Evaluation of immunomodulatory compounds for identification of an anti-herpetic innate immune response profile



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Herpes simplex virus type 2 (HSV-2) is a prevalent world-wide sexually transmitted infection (STI) that commonly infects the genital mucosa and establishes a life-long latent infection. The virus periodically reactivates producing recurrent shedding episodes that increase the risk of acquiring other STI. There are no FDA-approved HSV-2 vaccines and treatment involves chronic therapy that does not prevent all recurrences; therefore novel anti-herpetic intervention strategies are needed that provide resistance to HSV-2 infection. Because genital HSV-2 infections are more prevalent in women than men, most anti-herpetic strategies focus on vaginal application. One promising intervention involves the use of immunomodulatory compounds to engender an HSV-2 resistant environment by stimulating the natural innate immune defenses of the vaginal mucosa. The compounds consist of evolutionarily conserved pathogen-associated molecular patterns termed toll-like receptor (TLR) agonists that are recognized by vaginally expressed TLR and elicit specific cytokine response profiles. As an initial step in identifying cytokines that are associated with resistance to HSV-2 infection, selected TLR agonists were evaluated in human cell culture or small animal models. An assay scheme was developed to identify anti-herpetic and non-anti-herpetic compounds and identified, for the first time, fibroblast stimulating ligand-1 as a novel anti-herpetic TLR agonist. Immunological evaluations of the compounds in human vaginal epithelial cells (EC) identified IL-2, IL-12(p70), IFN, MIP-1, MIP-1 and RANTES as important for establishing an HSV-2 resistant environment. The profile was confirmed and expanded to include IL-12(p40) and IFN following evaluations in a mouse model of genital HSV-2 infection. Additionally, the profile was observed in a novel in vitro air-interface vaginal EC model of the human vaginal mucosa. Colonization of the in vitro model with common vaginal commensal bacteria showed a temporally-dependent tempering of the TLR agonist elicited cytokine response and enhancement of agonist induced anti-herpetic activity. The identified anti-herpetic cytokine response profile provides an invaluable resource for the future design of novel immunomodulatory compounds that will aid in reducing HSV-2 transmission world-wide. Additionally, the studies in the novel in vitro model of the human vaginal mucosa showed that commensal bacterial play an important role in the vaginal defenses against pathogenic infection.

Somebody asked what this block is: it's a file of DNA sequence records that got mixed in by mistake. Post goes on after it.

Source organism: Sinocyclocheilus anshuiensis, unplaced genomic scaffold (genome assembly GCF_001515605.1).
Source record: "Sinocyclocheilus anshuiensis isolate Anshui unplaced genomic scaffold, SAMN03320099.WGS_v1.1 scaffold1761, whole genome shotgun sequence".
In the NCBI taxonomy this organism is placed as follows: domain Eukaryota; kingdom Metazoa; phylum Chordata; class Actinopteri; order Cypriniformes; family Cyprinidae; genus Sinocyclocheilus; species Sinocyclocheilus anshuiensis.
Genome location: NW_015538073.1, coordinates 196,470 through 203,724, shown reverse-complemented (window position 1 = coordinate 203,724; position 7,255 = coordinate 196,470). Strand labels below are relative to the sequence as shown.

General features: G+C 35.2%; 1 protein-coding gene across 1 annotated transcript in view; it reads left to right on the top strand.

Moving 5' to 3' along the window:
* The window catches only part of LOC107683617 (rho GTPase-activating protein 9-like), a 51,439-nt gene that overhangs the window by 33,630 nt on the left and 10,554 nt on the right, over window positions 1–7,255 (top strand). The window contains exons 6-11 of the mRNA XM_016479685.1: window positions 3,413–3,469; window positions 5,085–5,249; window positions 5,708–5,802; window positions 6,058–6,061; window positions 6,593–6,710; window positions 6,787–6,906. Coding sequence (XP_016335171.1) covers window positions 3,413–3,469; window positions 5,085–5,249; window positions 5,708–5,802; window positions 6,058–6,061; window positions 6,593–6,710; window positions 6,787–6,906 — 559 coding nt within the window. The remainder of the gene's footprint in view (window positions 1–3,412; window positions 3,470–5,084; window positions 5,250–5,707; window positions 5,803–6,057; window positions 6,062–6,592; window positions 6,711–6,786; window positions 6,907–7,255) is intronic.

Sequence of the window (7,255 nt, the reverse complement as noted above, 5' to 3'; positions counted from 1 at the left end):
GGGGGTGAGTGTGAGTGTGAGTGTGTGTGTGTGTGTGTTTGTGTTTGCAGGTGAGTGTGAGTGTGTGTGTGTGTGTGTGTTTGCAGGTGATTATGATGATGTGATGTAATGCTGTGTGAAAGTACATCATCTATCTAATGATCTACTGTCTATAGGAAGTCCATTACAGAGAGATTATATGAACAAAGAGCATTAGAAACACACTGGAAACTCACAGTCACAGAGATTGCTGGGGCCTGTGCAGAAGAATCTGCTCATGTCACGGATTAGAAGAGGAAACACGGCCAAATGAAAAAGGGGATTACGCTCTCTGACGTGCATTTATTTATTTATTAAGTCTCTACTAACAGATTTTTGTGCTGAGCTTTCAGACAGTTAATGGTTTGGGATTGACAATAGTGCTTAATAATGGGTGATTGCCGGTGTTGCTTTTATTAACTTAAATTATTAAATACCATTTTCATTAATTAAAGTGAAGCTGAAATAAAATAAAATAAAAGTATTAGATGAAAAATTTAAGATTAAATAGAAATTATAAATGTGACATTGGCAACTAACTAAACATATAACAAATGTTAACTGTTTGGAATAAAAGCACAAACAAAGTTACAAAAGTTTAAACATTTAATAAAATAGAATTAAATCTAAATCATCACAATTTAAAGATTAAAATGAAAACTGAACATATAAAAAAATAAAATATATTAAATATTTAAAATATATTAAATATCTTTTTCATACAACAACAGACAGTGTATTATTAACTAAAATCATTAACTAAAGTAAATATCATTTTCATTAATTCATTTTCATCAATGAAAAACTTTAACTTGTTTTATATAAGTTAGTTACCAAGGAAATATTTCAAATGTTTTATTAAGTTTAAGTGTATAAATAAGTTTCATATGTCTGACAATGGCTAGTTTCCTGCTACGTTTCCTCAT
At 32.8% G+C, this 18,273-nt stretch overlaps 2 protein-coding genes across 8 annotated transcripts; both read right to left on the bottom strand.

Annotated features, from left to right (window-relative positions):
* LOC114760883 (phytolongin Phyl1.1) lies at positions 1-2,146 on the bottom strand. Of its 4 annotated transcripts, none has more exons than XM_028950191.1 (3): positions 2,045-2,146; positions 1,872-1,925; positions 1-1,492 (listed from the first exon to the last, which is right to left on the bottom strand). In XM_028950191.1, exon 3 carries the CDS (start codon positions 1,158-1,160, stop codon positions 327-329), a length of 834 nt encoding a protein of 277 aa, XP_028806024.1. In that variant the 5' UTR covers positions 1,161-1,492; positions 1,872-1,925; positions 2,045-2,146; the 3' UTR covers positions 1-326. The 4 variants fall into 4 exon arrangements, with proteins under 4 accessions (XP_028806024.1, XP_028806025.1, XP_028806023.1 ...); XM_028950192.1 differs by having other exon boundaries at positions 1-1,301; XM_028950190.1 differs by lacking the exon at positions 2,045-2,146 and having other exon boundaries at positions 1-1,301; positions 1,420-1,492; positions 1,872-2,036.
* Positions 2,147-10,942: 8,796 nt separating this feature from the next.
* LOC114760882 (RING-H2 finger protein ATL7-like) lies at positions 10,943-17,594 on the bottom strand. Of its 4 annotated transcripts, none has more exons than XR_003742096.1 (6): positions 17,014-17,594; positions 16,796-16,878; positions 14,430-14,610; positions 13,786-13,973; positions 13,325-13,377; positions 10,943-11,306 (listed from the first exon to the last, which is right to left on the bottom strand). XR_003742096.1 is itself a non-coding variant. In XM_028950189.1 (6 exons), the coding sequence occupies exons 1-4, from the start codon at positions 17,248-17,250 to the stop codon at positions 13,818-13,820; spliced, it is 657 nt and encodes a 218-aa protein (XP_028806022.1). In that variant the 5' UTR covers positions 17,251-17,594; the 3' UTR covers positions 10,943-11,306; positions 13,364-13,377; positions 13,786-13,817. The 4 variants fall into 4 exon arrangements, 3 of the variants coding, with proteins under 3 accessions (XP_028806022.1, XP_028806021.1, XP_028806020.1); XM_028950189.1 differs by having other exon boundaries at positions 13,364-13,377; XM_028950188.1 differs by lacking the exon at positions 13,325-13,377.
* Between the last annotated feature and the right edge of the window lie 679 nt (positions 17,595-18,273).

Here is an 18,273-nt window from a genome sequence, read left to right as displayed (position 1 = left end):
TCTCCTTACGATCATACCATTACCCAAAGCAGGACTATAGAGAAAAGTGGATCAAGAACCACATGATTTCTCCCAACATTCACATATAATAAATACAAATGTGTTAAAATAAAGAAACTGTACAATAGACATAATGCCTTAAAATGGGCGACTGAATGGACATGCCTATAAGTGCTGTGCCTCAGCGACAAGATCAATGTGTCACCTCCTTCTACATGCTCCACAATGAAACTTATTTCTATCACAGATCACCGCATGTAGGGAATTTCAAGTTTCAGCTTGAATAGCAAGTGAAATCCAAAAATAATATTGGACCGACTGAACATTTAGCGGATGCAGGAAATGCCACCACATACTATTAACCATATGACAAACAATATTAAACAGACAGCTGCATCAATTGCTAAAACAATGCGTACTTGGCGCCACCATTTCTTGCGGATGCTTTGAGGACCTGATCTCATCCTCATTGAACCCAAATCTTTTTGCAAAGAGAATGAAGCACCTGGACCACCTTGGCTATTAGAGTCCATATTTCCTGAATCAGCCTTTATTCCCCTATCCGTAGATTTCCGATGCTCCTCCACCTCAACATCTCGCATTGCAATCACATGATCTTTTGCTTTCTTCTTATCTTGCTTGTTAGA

vaginal model, TLR, immunomodulatory compound, herpes simplex virus, genital epithelia, commensal bacteria